or as parents of teens. Says Docter, “We felt there was more to do with these characters that could speak to the further challenges and adventures of growing up.”

Inside Out 2 releases only in cinemas. © 2024 Disney/Pixar. All Rights Reserved.

The stage had actually been set years prior. Inside Out concludes with a provocative line from Joy as a new button marked “puberty” appears on the console: “After all, Riley’s 12 now. What could happen?”

Says Nielsen, “We realized that the first film really sets up the next era of Riley’s life.”

Like the fi rst fi lm, Inside Out 2 isn’t afraid to tackle tough feelings. Says Collins, “What I find beautiful about this film is how it acknowledges that as kids grow into teens, more complex emotions enter the picture. And there is real science behind these changes, so we knew we had a story that’s relatable to kids and parents and everyone.”

Adds Mann, “We’ve invited a group of complex Emotios into Riley’s mind, tackling feelings like envy,
embarrassment and anxiety. Anxiety is so widespread these days—it’s debilitating for many—and yet the story treats this transition with kindness and empathy, and ultimately joy.”

© 2024 Disney/Pixar. All Rights Reserved.

The idea of Riley entering adolescence provided filmmakers with the perfect canvas. “We met with experts,” says Nielsen. “We read a lot of books and spoke with psychologists about what happens to the
teenage brain—the expansion of their minds at that time. It became clear pretty quickly that there would be a lot of potential for entertainment with a new group of Emotions coming in and disrupting the core five that have just hit their stride in fi guring out how to work together.”

Adds Docter, “The funny thing is, when we did research for the original fi lm, it was pretty clear there are more than just fi ve emotions. But the whole world and story was complex enough that we really needed to simplify.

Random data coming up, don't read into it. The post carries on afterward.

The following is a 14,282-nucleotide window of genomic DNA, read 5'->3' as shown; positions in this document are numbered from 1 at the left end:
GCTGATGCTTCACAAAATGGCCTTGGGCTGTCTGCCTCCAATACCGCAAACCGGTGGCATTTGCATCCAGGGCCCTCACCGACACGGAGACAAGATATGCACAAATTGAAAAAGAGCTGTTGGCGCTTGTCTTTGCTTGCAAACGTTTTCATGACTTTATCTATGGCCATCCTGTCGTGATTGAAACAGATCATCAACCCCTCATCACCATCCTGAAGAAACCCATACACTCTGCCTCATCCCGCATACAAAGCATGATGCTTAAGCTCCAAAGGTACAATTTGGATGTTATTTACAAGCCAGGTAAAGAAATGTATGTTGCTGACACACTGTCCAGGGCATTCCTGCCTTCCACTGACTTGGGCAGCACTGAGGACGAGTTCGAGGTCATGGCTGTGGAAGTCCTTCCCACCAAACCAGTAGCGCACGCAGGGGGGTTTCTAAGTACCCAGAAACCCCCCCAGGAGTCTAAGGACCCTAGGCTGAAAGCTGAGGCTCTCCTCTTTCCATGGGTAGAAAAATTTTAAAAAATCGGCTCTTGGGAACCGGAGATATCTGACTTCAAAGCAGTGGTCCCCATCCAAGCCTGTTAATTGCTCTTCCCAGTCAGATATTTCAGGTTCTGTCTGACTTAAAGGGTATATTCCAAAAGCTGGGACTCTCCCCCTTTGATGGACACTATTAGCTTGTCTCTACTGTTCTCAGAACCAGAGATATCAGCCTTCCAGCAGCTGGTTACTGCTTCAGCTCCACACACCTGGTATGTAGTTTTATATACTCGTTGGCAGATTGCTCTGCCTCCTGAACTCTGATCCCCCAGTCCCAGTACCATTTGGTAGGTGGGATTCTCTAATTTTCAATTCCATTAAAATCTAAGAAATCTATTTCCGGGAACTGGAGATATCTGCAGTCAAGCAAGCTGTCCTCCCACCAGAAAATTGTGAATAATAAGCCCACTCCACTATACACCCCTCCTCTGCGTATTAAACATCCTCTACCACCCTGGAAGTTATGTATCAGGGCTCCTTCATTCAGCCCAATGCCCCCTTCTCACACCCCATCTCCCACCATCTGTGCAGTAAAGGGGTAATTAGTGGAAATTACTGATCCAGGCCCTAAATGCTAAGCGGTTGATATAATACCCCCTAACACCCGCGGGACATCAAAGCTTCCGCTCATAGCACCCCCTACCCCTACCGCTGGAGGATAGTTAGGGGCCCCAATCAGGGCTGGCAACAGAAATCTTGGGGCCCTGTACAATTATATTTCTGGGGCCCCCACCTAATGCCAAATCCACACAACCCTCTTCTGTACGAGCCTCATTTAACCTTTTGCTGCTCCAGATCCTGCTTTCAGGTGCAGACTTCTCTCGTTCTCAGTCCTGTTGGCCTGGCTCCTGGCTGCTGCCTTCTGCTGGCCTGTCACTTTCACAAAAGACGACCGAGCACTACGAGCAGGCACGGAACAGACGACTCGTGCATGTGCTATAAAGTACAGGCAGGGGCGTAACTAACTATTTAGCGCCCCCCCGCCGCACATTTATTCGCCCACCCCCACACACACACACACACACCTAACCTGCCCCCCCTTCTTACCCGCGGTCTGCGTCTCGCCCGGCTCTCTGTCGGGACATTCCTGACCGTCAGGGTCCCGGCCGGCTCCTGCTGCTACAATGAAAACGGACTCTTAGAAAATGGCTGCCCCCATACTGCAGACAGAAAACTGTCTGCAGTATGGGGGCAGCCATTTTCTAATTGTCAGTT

Inside Out 2 afforded the opportunity to bring in some of the emotions we hadn’t been able to use. Obviously, younger kids do feel things like embarrassment and envy, but I think our cheat that they only show up in later life works okay, given how loud they feel in our teenage years. It’s been a blast developing more funny, caricatured and relatable characters. That was the whole reason to make the film in the first lace!”

“There are defi nitely more complex Emotions that come with being a teenager,” Nielsen continues. “Anxiety has been a part of our story from the beginning, but the impact the last few years have had on all of us—especially teens— it seems like it’s the right time in history to be talking about it.”

Inside Out was directed by Pete Docter from a screenplay he co-wrote with Meg LeFauve and Josh Cooley.  Inside Out 2 is directed by Kelsey Mann from a screenplay by Meg LeFauve and Dave Holstein and story by Mann and LeFauve.

Joshua Cooley is a storyboard artist, and voice actor. He is best known for directing the animated films Toy Story 4 (2019) and the upcoming Transformers One (2024), the former of which won for the Academy Award for Best Animated Feature. He also co-wrote the screenplay for the film Inside Out (2015)

Meg LeFauve is a screenwriter and film producer. She is best known for writing the screenplays for the Pixar animated films Inside Out (2015) and its upcoming sequel Inside Out 2 (2024), and The Good Dinosaur (2015)

Dave Holstein was the writer/creator of Showtime’s dramedy series “Kidding”. He was also a writer/executive ve producer on the Showtime drama “I’m Dying Up Here” and HBO’s comedy series “The Brink.” Holstein was a writer/producer on the final season FOX’s “Raising Hope” and before that spent six years as a writer/producer on Showtime’s “Weeds.” As a playwright, Holstein’s work has been performed in Edinburgh, Sydney, New York, Chicago and elsewhere.